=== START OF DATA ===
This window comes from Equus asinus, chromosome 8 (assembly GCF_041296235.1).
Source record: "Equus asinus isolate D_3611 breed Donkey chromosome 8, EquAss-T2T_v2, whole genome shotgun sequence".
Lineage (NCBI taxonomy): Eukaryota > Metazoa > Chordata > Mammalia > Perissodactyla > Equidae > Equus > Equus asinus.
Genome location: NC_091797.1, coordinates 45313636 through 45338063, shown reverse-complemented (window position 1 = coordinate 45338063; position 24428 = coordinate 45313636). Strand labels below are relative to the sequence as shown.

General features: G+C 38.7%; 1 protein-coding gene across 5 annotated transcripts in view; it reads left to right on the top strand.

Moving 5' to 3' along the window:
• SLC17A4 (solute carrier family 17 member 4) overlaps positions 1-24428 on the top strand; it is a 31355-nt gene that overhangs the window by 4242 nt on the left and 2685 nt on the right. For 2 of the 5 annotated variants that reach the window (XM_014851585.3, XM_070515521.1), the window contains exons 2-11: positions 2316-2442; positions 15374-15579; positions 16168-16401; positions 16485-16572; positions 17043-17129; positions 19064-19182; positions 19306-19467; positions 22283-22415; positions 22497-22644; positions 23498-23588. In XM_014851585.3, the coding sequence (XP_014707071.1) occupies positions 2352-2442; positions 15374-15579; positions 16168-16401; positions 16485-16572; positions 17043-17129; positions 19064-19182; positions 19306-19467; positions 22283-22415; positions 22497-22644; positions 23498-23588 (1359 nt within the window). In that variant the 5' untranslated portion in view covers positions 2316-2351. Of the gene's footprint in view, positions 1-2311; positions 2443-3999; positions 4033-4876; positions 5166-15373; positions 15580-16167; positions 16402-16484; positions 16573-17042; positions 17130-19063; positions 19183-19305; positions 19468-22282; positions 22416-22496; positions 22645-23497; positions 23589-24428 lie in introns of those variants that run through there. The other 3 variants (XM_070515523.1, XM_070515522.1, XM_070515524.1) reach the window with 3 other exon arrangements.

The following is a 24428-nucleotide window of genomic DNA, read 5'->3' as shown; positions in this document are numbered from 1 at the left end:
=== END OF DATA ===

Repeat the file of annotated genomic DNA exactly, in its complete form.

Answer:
This window comes from Equus asinus, chromosome 8 (assembly GCF_041296235.1).
Source record: "Equus asinus isolate D_3611 breed Donkey chromosome 8, EquAss-T2T_v2, whole genome shotgun sequence".
Lineage (NCBI taxonomy): Eukaryota > Metazoa > Chordata > Mammalia > Perissodactyla > Equidae > Equus > Equus asinus.
Genome location: NC_091797.1, coordinates 45313636 through 45338063, shown reverse-complemented (window position 1 = coordinate 45338063; position 24428 = coordinate 45313636). Strand labels below are relative to the sequence as shown.

General features: G+C 38.7%; 1 protein-coding gene across 5 annotated transcripts in view; it reads left to right on the top strand.

Moving 5' to 3' along the window:
• SLC17A4 (solute carrier family 17 member 4) overlaps positions 1-24428 on the top strand; it is a 31355-nt gene that overhangs the window by 4242 nt on the left and 2685 nt on the right. For 2 of the 5 annotated variants that reach the window (XM_014851585.3, XM_070515521.1), the window contains exons 2-11: positions 2316-2442; positions 15374-15579; positions 16168-16401; positions 16485-16572; positions 17043-17129; positions 19064-19182; positions 19306-19467; positions 22283-22415; positions 22497-22644; positions 23498-23588. In XM_014851585.3, the coding sequence (XP_014707071.1) occupies positions 2352-2442; positions 15374-15579; positions 16168-16401; positions 16485-16572; positions 17043-17129; positions 19064-19182; positions 19306-19467; positions 22283-22415; positions 22497-22644; positions 23498-23588 (1359 nt within the window). In that variant the 5' untranslated portion in view covers positions 2316-2351. Of the gene's footprint in view, positions 1-2311; positions 2443-3999; positions 4033-4876; positions 5166-15373; positions 15580-16167; positions 16402-16484; positions 16573-17042; positions 17130-19063; positions 19183-19305; positions 19468-22282; positions 22416-22496; positions 22645-23497; positions 23589-24428 lie in introns of those variants that run through there. The other 3 variants (XM_070515523.1, XM_070515522.1, XM_070515524.1) reach the window with 3 other exon arrangements.

The following is a 24428-nucleotide window of genomic DNA, read 5'->3' as shown; positions in this document are numbered from 1 at the left end: